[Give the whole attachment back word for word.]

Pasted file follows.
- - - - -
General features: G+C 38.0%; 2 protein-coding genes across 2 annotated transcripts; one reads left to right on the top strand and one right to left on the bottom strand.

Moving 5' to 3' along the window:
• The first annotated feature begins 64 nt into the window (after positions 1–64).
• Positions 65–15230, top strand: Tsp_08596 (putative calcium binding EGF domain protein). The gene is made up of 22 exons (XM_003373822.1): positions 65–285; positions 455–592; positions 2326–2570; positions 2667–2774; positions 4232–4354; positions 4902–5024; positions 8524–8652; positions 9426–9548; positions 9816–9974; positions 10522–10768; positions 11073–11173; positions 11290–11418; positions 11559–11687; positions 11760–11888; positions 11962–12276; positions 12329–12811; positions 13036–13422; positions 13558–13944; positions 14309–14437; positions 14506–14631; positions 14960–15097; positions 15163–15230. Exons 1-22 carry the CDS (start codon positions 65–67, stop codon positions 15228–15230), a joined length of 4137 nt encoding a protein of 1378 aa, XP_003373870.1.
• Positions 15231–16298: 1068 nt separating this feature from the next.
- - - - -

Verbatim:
General features: G+C 38.0%; 2 protein-coding genes across 2 annotated transcripts; one reads left to right on the top strand and one right to left on the bottom strand.

Moving 5' to 3' along the window:
• The first annotated feature begins 64 nt into the window (after positions 1–64).
• Positions 65–15230, top strand: Tsp_08596 (putative calcium binding EGF domain protein). The gene is made up of 22 exons (XM_003373822.1): positions 65–285; positions 455–592; positions 2326–2570; positions 2667–2774; positions 4232–4354; positions 4902–5024; positions 8524–8652; positions 9426–9548; positions 9816–9974; positions 10522–10768; positions 11073–11173; positions 11290–11418; positions 11559–11687; positions 11760–11888; positions 11962–12276; positions 12329–12811; positions 13036–13422; positions 13558–13944; positions 14309–14437; positions 14506–14631; positions 14960–15097; positions 15163–15230. Exons 1-22 carry the CDS (start codon positions 65–67, stop codon positions 15228–15230), a joined length of 4137 nt encoding a protein of 1378 aa, XP_003373870.1.
• Positions 15231–16298: 1068 nt separating this feature from the next.